I woke today to the news of the death of a man who is quite possibly one of my favourite musicians of all time – Bob Thompson. When I say today, the news I read was only posted yesterday (June 4) on weirdomusic.com and Mr Thompson passed away on the 21st of May. I suppose I am not completely surprised that a mainstream music media more concerned with Beyoncé and Bieber didn’t even bother mentioning Thompson, his passing or the impact his music would go on to have on pop. Yes, his recorded output is now well over 50 years old, but I suppose the irony of it all is if it wasn’t for trailblazing pioneers like Thompson those other B’s might not have the careers they enjoy today. Hmmmm… sad that a website called Weirdo Music broke the news of someone’s death whose music was anything but….but then again at least they did!
I spend a lot of time at this station programming and highlighting music you won’t hear anywhere else, and Thompson would be a perfect example of this. He was a composer, arranger and conductor for artists like Rosemary Clooney, Julie London, Bing Crosby, Duane Eddy, Judy Garland, Van Dyke Parks, amongst others. He released 3 albums on RCA and one on Dot and they are without a doubt four of the most treasured albums I own.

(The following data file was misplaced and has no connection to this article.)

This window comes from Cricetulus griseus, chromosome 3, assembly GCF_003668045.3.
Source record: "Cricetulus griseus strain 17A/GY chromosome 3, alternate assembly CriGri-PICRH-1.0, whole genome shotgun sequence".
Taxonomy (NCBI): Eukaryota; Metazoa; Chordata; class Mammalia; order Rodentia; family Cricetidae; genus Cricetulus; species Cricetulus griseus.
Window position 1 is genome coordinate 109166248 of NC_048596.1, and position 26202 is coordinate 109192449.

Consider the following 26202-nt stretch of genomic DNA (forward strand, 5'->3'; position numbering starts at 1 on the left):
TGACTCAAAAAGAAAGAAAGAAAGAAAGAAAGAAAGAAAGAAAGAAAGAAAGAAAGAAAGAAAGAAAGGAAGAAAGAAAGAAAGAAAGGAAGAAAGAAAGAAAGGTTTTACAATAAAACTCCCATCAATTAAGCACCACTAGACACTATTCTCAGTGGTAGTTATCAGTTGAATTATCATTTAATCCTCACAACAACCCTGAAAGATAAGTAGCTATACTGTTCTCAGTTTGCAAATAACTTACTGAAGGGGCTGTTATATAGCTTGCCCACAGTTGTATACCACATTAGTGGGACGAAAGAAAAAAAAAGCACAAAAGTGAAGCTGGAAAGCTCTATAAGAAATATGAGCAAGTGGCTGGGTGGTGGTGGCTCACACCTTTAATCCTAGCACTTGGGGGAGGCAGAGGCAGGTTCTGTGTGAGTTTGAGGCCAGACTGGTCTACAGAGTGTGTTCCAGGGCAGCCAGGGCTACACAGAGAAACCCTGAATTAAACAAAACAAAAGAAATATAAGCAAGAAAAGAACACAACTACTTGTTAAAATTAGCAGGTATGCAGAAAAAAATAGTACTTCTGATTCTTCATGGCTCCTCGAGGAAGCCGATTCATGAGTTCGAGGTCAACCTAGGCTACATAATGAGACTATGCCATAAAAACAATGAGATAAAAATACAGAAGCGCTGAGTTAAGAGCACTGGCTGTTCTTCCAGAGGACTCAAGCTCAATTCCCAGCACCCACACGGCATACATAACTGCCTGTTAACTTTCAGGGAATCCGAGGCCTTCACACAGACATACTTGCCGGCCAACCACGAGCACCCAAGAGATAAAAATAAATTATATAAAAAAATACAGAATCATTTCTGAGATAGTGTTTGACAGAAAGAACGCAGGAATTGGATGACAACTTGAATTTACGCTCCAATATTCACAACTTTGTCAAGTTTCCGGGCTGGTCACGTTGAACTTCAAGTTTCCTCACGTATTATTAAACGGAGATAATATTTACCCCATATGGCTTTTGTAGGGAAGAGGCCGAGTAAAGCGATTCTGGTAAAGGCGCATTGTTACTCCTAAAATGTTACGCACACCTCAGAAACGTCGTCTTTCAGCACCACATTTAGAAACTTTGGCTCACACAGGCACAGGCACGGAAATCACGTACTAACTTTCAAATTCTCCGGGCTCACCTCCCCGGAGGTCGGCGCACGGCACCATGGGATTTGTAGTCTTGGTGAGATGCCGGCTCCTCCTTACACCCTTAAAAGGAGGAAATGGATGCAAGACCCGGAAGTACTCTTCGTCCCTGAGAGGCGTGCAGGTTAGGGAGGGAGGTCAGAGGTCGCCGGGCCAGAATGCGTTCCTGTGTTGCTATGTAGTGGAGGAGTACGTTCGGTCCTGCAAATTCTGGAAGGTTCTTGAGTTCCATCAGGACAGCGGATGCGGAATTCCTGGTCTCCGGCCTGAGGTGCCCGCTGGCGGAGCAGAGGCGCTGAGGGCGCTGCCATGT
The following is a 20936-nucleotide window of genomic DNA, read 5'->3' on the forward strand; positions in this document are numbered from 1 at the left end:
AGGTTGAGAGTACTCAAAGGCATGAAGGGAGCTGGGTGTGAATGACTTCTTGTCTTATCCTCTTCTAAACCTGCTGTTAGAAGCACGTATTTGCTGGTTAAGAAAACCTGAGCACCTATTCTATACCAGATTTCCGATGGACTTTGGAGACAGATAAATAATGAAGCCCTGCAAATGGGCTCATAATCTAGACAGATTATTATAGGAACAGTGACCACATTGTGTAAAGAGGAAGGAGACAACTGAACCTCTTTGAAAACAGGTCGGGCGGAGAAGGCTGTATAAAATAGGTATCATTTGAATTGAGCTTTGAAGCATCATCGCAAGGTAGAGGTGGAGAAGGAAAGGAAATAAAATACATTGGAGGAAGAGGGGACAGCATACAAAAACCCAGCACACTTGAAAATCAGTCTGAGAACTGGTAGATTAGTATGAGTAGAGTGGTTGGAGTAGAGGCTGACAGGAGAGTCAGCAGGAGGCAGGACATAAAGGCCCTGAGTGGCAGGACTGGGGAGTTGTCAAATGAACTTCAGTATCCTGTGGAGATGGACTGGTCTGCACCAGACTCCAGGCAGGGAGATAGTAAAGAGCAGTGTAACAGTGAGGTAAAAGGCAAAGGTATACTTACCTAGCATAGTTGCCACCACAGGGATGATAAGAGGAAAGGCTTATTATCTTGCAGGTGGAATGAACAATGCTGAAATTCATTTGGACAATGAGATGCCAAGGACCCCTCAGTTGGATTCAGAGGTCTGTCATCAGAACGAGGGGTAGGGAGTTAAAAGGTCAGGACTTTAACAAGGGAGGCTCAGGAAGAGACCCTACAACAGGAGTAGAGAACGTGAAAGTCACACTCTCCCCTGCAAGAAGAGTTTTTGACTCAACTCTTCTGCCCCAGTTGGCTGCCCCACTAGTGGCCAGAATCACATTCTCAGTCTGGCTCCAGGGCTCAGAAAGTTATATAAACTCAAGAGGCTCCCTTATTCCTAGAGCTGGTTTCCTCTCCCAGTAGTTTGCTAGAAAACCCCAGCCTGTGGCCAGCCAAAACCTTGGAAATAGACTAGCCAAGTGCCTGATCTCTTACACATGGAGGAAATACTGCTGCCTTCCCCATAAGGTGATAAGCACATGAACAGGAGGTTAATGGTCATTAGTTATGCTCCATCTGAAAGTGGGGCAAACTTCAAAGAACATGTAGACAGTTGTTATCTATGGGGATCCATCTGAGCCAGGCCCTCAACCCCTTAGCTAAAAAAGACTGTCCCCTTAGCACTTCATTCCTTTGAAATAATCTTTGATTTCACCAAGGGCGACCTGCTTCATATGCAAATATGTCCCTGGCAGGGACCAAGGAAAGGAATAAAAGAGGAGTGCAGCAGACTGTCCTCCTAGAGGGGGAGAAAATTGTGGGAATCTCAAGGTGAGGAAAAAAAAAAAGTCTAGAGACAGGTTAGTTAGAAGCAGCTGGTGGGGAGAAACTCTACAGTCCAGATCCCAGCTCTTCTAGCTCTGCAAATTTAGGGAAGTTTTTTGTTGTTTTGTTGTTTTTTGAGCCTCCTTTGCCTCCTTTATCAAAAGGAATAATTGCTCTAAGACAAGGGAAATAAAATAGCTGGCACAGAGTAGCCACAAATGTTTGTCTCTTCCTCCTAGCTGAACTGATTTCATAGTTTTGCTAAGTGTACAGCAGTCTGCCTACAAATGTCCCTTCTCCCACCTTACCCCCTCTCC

Yes, his music is definitely of a certain bygone era; however if you truly are a music lover always looking to broaden your music horizons, or even a hipster that just can’t resist jumping on the latest bandwagon, please do some digging and discover Bob, or, if you’re in the know, re-discover his music. This little essay will hardly do this ‘overlooked genius of American pop music’ any justice, but if you visit bobthompsonmusic.com you can learn more about a personal musical hero of mine and the music he made.
I shed quite a few tears this morning that such a genius had passed with barely a mention, then I realised that I, sobbing in my cornflakes thousands of miles away, had not forgotten him; in fact at this very moment I am sat writing this to you, listening to Bob’s records, toes a tappin’ with a massive smile across my face . Perhaps that’s exactly how a gentleman like Bob would like to be remembered – for the music he made and the smiles it still delivers.
~ Christopher Laird